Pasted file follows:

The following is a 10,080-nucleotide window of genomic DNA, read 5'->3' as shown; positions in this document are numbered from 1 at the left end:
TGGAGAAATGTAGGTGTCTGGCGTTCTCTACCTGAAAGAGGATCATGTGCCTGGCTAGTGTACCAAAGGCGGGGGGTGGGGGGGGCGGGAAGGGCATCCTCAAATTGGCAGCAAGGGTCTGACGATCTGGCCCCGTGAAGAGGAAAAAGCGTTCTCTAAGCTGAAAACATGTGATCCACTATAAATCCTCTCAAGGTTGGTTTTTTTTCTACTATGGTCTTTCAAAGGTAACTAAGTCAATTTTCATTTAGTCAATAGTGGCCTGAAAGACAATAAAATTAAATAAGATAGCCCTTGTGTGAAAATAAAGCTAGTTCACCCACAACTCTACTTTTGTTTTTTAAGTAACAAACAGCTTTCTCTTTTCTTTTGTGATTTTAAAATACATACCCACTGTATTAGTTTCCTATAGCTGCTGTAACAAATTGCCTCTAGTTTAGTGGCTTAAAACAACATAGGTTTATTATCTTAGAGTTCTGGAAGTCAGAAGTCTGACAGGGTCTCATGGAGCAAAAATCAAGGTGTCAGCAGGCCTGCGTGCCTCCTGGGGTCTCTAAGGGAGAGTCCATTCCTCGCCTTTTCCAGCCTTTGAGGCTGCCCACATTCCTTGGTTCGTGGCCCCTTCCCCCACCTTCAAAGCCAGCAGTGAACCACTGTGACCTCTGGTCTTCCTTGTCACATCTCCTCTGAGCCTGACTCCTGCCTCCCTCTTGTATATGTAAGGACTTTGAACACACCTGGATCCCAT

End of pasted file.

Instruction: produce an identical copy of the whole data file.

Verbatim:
The following is a 10,080-nucleotide window of genomic DNA, read 5'->3' as shown; positions in this document are numbered from 1 at the left end:
TGGAGAAATGTAGGTGTCTGGCGTTCTCTACCTGAAAGAGGATCATGTGCCTGGCTAGTGTACCAAAGGCGGGGGGTGGGGGGGGCGGGAAGGGCATCCTCAAATTGGCAGCAAGGGTCTGACGATCTGGCCCCGTGAAGAGGAAAAAGCGTTCTCTAAGCTGAAAACATGTGATCCACTATAAATCCTCTCAAGGTTGGTTTTTTTTCTACTATGGTCTTTCAAAGGTAACTAAGTCAATTTTCATTTAGTCAATAGTGGCCTGAAAGACAATAAAATTAAATAAGATAGCCCTTGTGTGAAAATAAAGCTAGTTCACCCACAACTCTACTTTTGTTTTTTAAGTAACAAACAGCTTTCTCTTTTCTTTTGTGATTTTAAAATACATACCCACTGTATTAGTTTCCTATAGCTGCTGTAACAAATTGCCTCTAGTTTAGTGGCTTAAAACAACATAGGTTTATTATCTTAGAGTTCTGGAAGTCAGAAGTCTGACAGGGTCTCATGGAGCAAAAATCAAGGTGTCAGCAGGCCTGCGTGCCTCCTGGGGTCTCTAAGGGAGAGTCCATTCCTCGCCTTTTCCAGCCTTTGAGGCTGCCCACATTCCTTGGTTCGTGGCCCCTTCCCCCACCTTCAAAGCCAGCAGTGAACCACTGTGACCTCTGGTCTTCCTTGTCACATCTCCTCTGAGCCTGACTCCTGCCTCCCTCTTGTATATGTAAGGACTTTGAACACACCTGGATCCCAT